April 01, 2014

Commuter Policies Drive Employers to Offer More Benefits

On April 1, 2014, the Daily Journal, ran an article prepared by Labor & Employment Group Partner and Co-Chair Cheryl Orr, and Labor & Employment Group Associate Saba Shatara, on recently enacted California SB 1339, which requires employers with 50 or more full-time employees to select from four commuter benefit options to offer to both full-time employees and those that work at least 20 hours a week.  The options available to employers are:

Pre-tax option: The option for employees to pay for their transit or vanpool expenses with pre-tax dollars, as allowed by current federal law (Internal Revenue Code Section 132(f));

Employer-provided subsidy: A transit or vanpool subsidy to reduce or cover employees' monthly transit or vanpool costs (up to $75 per month);

Employer-provided transportation: A low-cost or free shuttle, vanpool or bus service operated by or for the employer; or

Alternative commuter benefit: An alternative method that would be equally as effective as the other options in reducing single-occupant vehicle trips (and/or vehicle emissions).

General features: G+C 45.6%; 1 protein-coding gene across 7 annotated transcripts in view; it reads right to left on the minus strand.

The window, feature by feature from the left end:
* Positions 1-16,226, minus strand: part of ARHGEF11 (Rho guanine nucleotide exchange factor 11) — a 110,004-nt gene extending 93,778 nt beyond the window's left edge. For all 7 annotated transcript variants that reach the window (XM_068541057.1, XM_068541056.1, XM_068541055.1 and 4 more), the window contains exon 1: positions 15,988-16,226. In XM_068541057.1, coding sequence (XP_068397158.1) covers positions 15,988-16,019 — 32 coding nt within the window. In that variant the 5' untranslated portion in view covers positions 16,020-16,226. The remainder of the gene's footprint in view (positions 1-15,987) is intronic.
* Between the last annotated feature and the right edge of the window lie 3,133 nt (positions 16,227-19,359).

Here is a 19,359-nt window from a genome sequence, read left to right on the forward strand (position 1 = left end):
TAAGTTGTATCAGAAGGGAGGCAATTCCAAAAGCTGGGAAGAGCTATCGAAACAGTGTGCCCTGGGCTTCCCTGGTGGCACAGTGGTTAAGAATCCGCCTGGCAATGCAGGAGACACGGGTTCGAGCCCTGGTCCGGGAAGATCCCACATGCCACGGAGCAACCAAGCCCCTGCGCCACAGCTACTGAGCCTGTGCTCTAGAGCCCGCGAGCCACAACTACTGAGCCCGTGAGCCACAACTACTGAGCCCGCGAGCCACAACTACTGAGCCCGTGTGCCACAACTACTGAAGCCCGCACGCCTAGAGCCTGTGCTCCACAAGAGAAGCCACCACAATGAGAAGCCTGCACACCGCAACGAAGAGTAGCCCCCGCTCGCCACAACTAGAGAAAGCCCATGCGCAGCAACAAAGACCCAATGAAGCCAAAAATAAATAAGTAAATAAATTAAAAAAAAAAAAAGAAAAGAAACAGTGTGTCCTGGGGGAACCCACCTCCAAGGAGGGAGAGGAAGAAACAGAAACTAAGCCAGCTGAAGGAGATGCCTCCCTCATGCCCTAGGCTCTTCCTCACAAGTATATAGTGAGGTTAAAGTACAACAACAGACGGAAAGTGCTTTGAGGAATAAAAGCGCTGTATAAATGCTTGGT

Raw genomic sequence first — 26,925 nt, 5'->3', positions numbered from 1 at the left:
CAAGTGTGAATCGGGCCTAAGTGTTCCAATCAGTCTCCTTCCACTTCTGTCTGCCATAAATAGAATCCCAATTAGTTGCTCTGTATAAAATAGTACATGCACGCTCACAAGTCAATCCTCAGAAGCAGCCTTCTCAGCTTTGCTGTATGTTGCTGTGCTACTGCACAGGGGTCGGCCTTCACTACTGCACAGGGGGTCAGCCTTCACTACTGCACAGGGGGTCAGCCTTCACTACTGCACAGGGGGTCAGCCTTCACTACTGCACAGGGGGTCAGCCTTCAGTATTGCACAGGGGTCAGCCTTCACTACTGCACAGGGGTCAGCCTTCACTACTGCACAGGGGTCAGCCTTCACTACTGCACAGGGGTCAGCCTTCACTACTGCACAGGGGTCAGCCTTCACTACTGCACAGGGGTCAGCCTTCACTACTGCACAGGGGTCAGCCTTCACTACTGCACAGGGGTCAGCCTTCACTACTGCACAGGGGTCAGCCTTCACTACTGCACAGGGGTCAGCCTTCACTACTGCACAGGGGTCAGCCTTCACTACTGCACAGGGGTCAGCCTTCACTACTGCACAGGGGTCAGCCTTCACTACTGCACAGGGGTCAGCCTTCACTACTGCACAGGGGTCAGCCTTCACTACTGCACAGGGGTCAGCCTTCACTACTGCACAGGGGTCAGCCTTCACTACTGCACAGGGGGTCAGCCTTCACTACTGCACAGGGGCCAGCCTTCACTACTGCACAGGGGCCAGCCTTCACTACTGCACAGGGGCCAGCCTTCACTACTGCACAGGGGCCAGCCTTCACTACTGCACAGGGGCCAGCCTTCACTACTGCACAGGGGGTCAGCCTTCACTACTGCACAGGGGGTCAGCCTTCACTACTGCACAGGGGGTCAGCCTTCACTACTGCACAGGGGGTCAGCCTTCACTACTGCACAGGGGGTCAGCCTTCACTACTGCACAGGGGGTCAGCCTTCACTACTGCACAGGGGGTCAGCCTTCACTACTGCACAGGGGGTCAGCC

The article also looked at potential challenges to implementation, including making sure that benefits are implemented in a non-discriminatory manner and the potential for injuries and workers compensation claims that arise from accidents that occur when workers are taking advantage of employer-provided transportation. The article went on to caution HR leaders to be mindful of the challenges of telecommuting and giving recommendations on how employers can overcome the issues they can face from nonexempt employees working remotely.

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